Our study identifies the unexpected key role of host macrophages in modulating GVHD morbidity and mortality after allo-HCT. In this paper, we show that host macrophages persist in lymphoid organs for several days after allo-HCT and are critical to limit host tissue damage by donor alloreactive T cells. We also establish that pretransplant CSF-1 administration improves GVHD in transplanted animals through the expansion of the host macrophage pool.
These results came as a surprise because the current dogma suggests that host APCs, including DCs and macrophages, contribute to the induction of GVHD. This concept is based on experiments showing that the pretransplant conditioning regimen leads to the release of inflammatory cytokines by host macrophages (Hill et al., 1997
) and that the concomitant depletion of DC and macrophages improves GVHD (Zhang et al., 2002b
). In this study, we revisited the role of macrophages in GVHD by developing means to target host macrophages while sparing host DC before allo-HCT. To this end, we targeted CSF-1R to reduce macrophages, but not DC numbers, in lymphoid organs. CSF-1 is required for macrophage development, survival, and proliferation in vivo, and mice that lack CSF-1 or the CSF-1R also lack macrophages in lymphoid tissues (Cecchini et al., 1994
). We have shown in a series of studies (Helft et al., 2010
) that although CSF-1R controls the homeostasis of specific DC subsets in nonlymphoid tissues (Bogunovic et al., 2009
; Ginhoux et al., 2009
), it does not control the maintenance of lymphoid organ DC, and csf-1r−/−
mice have intact lymphoid organ DC populations (Ginhoux et al., 2006
). In this paper, we show that CSF-1R blockade before transplant eliminates macrophages, but not DC, in lymphoid organs and, unexpectedly, enhanced donor T cell expansion and exacerbated GVHD morbidity and mortality after allo-HCT.
To further establish the role of macrophages in GVHD, we administered low-dose Lip-Clod 10 d before transplant to deplete host macrophages, whereas host DC, which has a half-life in lymphoid tissues that does not exceed 3 d (Merad and Manz, 2009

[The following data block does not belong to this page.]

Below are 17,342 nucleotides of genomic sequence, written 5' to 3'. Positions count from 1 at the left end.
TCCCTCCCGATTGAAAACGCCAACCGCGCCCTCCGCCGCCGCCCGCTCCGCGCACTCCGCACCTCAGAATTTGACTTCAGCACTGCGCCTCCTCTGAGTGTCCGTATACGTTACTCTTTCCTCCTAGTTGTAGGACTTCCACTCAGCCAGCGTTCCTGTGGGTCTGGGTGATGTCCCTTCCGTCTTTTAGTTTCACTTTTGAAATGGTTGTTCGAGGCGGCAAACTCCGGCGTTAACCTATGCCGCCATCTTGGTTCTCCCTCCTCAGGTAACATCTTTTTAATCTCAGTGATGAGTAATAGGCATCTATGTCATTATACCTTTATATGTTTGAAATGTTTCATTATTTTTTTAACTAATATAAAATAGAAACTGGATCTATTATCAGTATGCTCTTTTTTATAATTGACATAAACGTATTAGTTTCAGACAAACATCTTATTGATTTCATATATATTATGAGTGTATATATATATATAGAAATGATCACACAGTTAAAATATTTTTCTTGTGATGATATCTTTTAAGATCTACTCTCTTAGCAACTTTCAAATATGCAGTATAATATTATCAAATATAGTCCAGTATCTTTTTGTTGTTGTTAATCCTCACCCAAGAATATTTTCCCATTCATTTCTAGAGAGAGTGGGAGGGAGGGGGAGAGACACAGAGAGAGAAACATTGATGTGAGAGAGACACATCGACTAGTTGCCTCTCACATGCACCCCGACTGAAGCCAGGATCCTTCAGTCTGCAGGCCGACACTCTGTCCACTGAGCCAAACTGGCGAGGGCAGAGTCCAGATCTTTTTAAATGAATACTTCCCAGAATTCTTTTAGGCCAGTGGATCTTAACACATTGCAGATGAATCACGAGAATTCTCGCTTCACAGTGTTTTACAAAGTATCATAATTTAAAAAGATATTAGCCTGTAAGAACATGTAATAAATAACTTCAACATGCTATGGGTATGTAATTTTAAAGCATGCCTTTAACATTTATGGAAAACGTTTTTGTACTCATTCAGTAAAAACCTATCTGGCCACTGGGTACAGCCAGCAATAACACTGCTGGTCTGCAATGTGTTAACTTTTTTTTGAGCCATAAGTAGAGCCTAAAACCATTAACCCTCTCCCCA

), would have completely recovered at the time of transplant. Our results revealed that, in contrast to a previous study in which higher Lip-Clod doses administered 7 and 2 d before transplant led to the depletion of both DC and macrophages and improved GVHD (Zhang et al., 2002b
), low-dose Lip-Clod administered 10 d before transplant depleted host macrophages, but not DC, and aggravated GVHD.
Anti–CSF-1R mAb administration also reduced the number of circulating monocytes and affected the Gr-1low
monocyte subset more dramatically, suggesting that CSF-1R controls the differentiation of Gr-1high
monocytes in vivo. Because monocytes also limit T cell expansion after organ transplant (Garcia et al., 2010
), they could potentially also modulate GVHD outcome in mice treated with anti–CSF-1R mAb. The role of circulating monocytes in GVHD, however, appears to be unlikely, as circulating monocytes are sensitive to radiation and nearly absent from the host at the time of transplant. In addition, mice that received Lip-Clod 10 d before allo-HCT and have recovered the number of monocytes to normal levels (Tacke et al., 2006
) at the time of transplant developed more severe GVHD compared with control groups (unpublished data).
Our data also suggest that host macrophages improve GVHD by limiting the expansion of donor alloreactive T cells. The immunomodulatory role of macrophages has already been reported in several settings. In tumors, for example, macrophages modulate T cell function through several mechanisms that include, but are not limited to, the production of iNOS, arginase1, and IDO (Pollard, 2004
; Allavena et al., 2008
). Although these molecules have been shown to modulate GVHD after allo-HCT (Drobyski et al., 1994
; Krenger et al., 1996
; Blazar et al., 2003
; Banovic et al., 2005
; Jasperson et al., 2009
), blockade of IL-10, IDO, iNOS, or arginase 1 at least individually failed to interfere with macrophage ability to suppress donor T cell expansion in vitro. Blockade of TGF-β was able to partly restore donor T cell proliferation, suggesting its potential role in regulating recipient macrophage ability to control donor T cell expansion in vivo.